graph of predicting mite populationsKnowing the relationship between the mean and variance also allows you to predict the distribution for any given population level. Using this relationship, we can predict how many leaves need to be sampled to give a certain degree of accuracy. Even more important, it allows us to use presence-absence sampling programs. If you know what percentage of the leaves are infested at a range of densities, you can estimate the average population density from just tallying the number of infested leaves without needing to count the insects. To show how well this works, you can plot the percentage of leaves infested and the average population level calculated from counting all the mites. The problem with this type of sampling plan is that estimates of the mean population density are unreliable when more than 80% of the leaves are infested.

However, presence-absence sampling can still be used by looking for the presence or absence of some easily recognized number of insects or mites, still without counting every one. For example, using the same relationship between mean and variance, we can predict the relationship between the mean and the percentage of leaves which have, say, 2 or more mites.

Samples using higher tally thresholds (2 or more, 3 or more, etc.) are still binomial samples in that each sampling unit is put into one of two classes. Although the term “presence-absence” is still used, you are no longer truly classifying on the basis of presence or absence. Several of the sampling schemes in later sections of this manual use a tally threshold of 2 or more (e.g. twospotted and McDaniel spider mites, Typhlodromus occidentalis, western tentiform leafminer). Because estimates are unreliable when more than 80% of the leaves are infested, the highest mean that can be accurately predicted with 2 or more mites per leaf is about 10.6. That compares with 6.7 mites per leaf for the normal presence-absence sample where all infested leaves are included. If this is still not high enough, you can count only the leaves with more than 3 mites or more than 4 mites, and so on. However, beyond a certain point you save less time with the presence-absence sampling because you end up counting many of the mites anyway to make sure they exceed your tally threshold.

Sequential sampling

If you know the distribution, you can set up a sequential sample. In a sequential sample the total number of leaves (sampling units) is variable. It depends whether or not results so far show that the treatment threshold is surpassed. This can be done either by counting the number of insects or mites, or it can be combined with presence-absence sampling. For monitoring purposes, it is often easier to sample a fixed number of leaves from a fixed number of trees that will give an accurate enough estimate when the average population level is near the economic threshold.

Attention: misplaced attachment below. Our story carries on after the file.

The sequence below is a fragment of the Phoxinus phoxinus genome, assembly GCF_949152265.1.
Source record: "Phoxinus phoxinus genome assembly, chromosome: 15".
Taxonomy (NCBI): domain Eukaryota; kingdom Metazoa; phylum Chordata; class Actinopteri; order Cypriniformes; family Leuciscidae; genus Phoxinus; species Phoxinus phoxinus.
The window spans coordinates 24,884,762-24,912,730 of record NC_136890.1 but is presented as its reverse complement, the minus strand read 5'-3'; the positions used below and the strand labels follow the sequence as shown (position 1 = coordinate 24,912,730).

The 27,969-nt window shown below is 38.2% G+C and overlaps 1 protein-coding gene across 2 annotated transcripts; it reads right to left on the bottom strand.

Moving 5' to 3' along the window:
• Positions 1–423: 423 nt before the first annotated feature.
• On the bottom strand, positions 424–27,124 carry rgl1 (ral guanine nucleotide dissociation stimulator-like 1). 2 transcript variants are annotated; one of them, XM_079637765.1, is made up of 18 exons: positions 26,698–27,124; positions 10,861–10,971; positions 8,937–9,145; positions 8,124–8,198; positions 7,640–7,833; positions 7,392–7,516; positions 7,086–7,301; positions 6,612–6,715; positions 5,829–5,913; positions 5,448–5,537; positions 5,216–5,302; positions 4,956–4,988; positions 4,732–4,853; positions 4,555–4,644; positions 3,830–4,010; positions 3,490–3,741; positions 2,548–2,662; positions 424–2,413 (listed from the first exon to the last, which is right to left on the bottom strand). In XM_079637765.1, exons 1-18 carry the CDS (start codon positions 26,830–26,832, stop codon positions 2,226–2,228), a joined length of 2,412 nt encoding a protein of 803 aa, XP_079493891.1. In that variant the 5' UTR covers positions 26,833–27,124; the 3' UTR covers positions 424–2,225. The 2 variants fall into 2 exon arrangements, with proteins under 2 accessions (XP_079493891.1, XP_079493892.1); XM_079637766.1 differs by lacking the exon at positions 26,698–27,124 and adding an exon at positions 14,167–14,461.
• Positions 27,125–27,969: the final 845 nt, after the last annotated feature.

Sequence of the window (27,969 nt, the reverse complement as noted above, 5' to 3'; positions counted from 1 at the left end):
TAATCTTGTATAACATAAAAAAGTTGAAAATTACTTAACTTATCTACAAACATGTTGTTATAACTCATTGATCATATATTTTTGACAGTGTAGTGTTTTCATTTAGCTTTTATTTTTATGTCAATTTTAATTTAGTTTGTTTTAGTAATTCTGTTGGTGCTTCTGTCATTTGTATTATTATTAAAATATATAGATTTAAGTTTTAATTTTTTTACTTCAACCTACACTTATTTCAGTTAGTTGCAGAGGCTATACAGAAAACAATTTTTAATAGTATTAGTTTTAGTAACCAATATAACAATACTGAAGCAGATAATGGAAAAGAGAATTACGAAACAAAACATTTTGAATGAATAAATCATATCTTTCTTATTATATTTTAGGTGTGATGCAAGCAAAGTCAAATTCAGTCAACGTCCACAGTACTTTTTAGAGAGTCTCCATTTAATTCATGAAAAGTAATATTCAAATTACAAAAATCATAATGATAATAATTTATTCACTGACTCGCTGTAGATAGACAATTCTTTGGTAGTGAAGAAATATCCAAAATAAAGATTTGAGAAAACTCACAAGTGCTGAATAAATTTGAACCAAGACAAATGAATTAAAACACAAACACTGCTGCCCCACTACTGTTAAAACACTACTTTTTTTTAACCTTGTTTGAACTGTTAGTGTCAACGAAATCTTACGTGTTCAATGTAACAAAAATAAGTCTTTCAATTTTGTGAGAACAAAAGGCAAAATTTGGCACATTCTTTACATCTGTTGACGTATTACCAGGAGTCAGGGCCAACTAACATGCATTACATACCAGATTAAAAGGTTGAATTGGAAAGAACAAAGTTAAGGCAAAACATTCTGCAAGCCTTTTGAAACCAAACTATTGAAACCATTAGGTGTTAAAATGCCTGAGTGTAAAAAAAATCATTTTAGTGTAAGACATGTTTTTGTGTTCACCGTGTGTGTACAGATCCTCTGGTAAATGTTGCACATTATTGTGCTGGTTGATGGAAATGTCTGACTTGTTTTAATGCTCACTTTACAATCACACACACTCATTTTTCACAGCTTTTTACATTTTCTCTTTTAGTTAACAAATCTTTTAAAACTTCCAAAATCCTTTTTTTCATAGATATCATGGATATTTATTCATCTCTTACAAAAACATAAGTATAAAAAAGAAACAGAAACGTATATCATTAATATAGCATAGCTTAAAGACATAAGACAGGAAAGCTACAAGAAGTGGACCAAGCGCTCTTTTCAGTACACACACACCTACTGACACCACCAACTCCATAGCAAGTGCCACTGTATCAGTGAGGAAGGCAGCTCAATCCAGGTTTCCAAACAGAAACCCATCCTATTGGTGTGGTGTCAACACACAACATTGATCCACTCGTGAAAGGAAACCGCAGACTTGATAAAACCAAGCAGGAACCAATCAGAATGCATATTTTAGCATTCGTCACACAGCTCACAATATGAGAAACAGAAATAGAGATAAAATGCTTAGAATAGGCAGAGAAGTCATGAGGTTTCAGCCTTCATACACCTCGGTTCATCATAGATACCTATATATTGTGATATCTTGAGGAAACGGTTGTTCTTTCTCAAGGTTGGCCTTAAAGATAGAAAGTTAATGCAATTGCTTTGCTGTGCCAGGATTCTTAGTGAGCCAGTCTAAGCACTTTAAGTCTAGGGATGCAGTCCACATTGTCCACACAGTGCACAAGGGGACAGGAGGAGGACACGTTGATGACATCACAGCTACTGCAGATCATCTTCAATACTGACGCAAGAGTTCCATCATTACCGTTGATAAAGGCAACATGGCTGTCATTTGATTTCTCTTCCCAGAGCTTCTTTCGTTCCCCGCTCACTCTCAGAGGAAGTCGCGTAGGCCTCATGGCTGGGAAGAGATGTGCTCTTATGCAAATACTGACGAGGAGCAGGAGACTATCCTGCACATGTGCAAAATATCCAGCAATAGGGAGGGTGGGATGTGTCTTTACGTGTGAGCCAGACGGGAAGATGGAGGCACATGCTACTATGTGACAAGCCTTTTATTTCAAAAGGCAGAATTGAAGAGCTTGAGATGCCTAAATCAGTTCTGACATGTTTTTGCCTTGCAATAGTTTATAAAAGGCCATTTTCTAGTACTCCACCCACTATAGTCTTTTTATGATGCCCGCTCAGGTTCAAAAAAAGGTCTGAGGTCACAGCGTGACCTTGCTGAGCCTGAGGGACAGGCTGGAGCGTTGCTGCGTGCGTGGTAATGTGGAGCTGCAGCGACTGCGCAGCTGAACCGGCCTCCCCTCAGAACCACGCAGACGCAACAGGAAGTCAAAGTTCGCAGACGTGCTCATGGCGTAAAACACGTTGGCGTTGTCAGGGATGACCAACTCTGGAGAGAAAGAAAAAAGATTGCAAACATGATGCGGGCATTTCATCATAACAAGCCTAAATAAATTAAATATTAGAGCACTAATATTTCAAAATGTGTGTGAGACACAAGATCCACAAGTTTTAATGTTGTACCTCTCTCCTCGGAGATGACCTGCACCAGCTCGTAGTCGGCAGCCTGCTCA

Sampling terms

Sampling unit: This can be an individual leaf, trap or fruit, on which insects are counted in order to estimate population levels.

Sample: A collection of sampling units used to estimate a population level. The number of sampling units in a sample is referred to as the sample size.

Precision: The repeatability of the sample. It is generally in the form of a ratio of the mean and its variance.

Mean: Average. The number of insects collected in a sample divided by the number of sampling units. It is the value most commonly used in decision-making for pest management.

Variance: The variation in the number of insects from leaf to leaf compared with the average population level. For example, at an average of five mites per leaf, some leaves might have no mites whereas other leaves could have 20 or more.

Frequency distribution: If you take a sample of 10 leaves and tally how many have no mites, how many have one mite, and so on, you create a frequency distribution. The shape of the distribution gives you a feel for the size of sample needed to accurately assess the mean population level.

Economic injury level: The lowest number of insects or mites that will cause economic damage, expressed as a number of insects per leaf or per plant part.

Treatment threshold: The population level at which control measurers are needed to prevent pest populations reaching the economic injury level. The treatment threshold is lower than the economic injury level, to allow time for control measures to take effect before the population reaches the economic injury level.


Washington State University